One of the main reasons to learn to swim is safety. I get quite militant about this. We live on a small island in world with a surface 80% covered in water. We teach our children how to cross the road and not talk to strangers, and we should teach them all to swim.
In the UK, drowning is number three on the list of young child-killers (ONS statistics, 2014). That’s after congenital abnormalities and flu, and not being run over or abducted by strangers.
But drowning doesn’t make very good headlines, and there seems to be a lack of impetus to get children swimming from a young age. To me, this just doesn’t make sense when being able to swim, and both parents and children having good water safety awareness could potentially save a life.
Unfortunately, the only stories that seem to get circulated are ones that use scary terms like dry drowning and secondary drowning. This story, rather worryingly published by Medical News Today in the USA (though I would contest that the author’s PhD was in anything medical), uses the term ‘dry drowning’ completely incorrectly, and gives parents the fear about letting their children swim.
Little Johnny sadly died from the symptoms of what is sometimes referred to as secondary drowning (although the medical profession is trying to stop both these phrases being used because they’re misleading). This is where someone has got into trouble in the water; either stayed under too long, or panicked and gasped for air, and water has entered the lungs so the lining has become inflamed and permeable. Other bodily fluids can then enter the lungs, causing asphyxiation.
When you go under water, a couple of things happen. Firstly, you hold your breath. If water gets in your throat, your voice box closes up, effectively plugging your lungs. This handy little reflex is called a laryngospasm, and along with the cough reflex and swallow reflex, your body does a pretty good job of stopping water from getting into your lungs.
If you stay under the water too long, the dropping oxygen levels in your body will make you try to breathe and your laryngospasm subside, so your lungs take on water. If you were rescued at this point, you’d probably have trouble breathing and be taken to hospital to be monitored for up to 72 hours.
In around 10-20% of cases, there’s no attempt to take a breath, and the laryngospasm remains, causing the victim to die of asphyxiation without any liquid actually entering the lungs. This is what’s sometimes called dry drowning.
In babies, the voice box is much higher, which is why they have higher voices. It’s also why little babies can go under water without purposefully holding their breath – that laryngospasm happens straight away, so there’s no risk of water entering their lungs.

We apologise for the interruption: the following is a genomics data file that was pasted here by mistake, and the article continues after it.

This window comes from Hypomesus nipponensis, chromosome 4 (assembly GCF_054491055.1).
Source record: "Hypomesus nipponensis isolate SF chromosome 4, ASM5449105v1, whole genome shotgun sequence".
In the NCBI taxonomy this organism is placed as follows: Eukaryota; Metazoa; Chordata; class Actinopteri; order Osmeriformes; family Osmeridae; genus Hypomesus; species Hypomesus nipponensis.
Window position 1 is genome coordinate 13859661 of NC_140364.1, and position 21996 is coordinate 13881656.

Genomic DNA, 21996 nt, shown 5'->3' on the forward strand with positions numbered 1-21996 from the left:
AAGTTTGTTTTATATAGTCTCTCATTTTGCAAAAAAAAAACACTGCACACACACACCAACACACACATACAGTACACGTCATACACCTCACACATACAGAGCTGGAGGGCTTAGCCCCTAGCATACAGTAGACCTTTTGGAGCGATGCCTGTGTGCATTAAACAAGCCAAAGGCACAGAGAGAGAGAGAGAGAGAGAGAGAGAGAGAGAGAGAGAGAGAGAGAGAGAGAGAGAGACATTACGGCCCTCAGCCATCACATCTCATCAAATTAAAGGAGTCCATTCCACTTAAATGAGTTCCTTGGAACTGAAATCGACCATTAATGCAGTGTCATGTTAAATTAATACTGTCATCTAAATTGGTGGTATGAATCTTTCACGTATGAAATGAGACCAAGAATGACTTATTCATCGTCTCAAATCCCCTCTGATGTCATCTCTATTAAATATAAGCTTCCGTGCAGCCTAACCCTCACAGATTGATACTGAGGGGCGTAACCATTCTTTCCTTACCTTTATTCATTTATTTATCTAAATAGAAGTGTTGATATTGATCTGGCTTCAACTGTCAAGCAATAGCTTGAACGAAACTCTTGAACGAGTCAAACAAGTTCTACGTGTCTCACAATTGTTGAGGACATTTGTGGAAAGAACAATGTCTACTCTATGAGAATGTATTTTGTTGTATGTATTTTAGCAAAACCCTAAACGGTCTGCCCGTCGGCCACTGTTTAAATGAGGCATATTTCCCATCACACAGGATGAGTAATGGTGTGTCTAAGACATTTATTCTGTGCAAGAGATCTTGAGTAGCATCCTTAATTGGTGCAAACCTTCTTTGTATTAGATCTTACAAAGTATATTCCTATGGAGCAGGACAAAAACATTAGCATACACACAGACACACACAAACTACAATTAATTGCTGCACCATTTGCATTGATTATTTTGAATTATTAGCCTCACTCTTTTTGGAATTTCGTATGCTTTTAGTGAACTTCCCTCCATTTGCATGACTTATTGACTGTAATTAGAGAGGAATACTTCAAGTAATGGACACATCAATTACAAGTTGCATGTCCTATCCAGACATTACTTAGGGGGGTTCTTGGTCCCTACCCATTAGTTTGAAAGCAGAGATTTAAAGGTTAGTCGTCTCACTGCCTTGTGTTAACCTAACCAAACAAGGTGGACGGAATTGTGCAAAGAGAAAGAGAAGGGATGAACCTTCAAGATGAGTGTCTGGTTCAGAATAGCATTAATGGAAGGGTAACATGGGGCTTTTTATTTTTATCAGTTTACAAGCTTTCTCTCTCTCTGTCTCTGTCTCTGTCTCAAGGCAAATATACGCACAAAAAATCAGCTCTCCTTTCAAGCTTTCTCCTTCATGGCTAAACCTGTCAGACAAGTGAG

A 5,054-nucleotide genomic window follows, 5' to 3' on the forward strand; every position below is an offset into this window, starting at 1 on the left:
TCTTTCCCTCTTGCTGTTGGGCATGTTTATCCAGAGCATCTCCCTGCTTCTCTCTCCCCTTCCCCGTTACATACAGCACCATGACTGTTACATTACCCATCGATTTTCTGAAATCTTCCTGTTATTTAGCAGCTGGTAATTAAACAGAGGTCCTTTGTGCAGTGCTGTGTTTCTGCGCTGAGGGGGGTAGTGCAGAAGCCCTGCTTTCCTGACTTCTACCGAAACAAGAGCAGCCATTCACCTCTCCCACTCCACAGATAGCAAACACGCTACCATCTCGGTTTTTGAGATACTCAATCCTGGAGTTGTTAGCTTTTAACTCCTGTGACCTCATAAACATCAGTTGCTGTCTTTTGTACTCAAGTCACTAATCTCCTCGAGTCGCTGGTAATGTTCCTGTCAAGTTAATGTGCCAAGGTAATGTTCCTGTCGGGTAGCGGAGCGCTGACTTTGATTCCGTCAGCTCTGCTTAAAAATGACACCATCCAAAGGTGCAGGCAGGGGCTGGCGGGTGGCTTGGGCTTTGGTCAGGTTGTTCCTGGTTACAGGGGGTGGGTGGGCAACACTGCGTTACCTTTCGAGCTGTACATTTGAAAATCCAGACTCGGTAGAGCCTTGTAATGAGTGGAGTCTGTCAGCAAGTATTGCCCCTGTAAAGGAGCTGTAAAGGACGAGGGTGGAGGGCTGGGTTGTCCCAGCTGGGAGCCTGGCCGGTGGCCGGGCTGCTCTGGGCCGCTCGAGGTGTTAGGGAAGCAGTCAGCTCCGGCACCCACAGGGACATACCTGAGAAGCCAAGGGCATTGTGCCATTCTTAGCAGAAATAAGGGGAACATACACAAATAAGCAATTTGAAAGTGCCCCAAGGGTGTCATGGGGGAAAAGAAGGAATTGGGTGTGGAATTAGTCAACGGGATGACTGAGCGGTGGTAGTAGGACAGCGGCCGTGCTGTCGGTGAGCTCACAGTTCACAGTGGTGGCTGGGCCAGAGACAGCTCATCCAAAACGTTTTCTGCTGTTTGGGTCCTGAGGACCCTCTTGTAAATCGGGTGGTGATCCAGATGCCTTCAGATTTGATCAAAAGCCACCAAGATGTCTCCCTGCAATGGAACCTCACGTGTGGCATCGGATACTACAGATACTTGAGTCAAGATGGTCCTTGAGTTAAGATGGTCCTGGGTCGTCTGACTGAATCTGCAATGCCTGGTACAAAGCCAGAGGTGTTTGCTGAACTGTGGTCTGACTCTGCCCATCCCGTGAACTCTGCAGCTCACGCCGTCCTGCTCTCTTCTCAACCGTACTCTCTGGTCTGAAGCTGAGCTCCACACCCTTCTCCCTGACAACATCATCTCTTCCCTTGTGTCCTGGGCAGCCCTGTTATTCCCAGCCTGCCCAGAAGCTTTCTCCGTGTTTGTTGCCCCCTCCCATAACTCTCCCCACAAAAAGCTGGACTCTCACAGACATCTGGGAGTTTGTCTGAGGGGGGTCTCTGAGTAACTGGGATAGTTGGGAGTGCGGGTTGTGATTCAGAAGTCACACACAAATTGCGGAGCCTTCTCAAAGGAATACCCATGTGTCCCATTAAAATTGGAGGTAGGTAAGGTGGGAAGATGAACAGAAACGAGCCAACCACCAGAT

By starting swimming when your baby is little, you can take advantage of this reflex to do a few things: make sure they don’t develop a fear of going under water because they’re used to it; teach them how to purposefully hold their breath; teach them how to kick to the surface, turn around and hold the side or a floating object, roll on to their backs and right themselves; teach baby and parents how to behave in and around the water, and help them understand their abilities and limitations.
This last point is so important. I recently taught a water safety session to a Beaver-Scout group, so children aged between six and eight years old. Before the session we asked the parents if their children could swim, to which nearly all said they could. But at least four parents were wrong, and their children could barely swim at all.
Many children drown because they either fall into water or are left in water unsupervised, including the bath at home. Holiday pools in private rentals and villas are another big danger area. I wonder if the parents of those children at the Beavers session would have left their children to play unsupervised in a pool on holiday.
By contrast, I taught a little boy called Sam, who was going through what we call a ‘water wobble’. At 15 months old, he was clingy and wary in the water. But he had been swimming since he was four months old, and this was a natural developmental stage. He was away for a couple of weeks on holiday with his family. When they came back, his mum told me that Sam had fallen in the villa pool. She was with him, but in the time it took her to stand up, he had turned and was holding on to the pool side. Would he have panicked had he not been swimming for most of his life?
The main message from the Royal Life Saving Society is that through awareness of water safety, many drowning accidents can be prevented. From Water Babies comes the message start young, and learn together.
But it’s never too late to learn. To find out about swimming lessons for children and adults, visit the ASA Go Swimming website.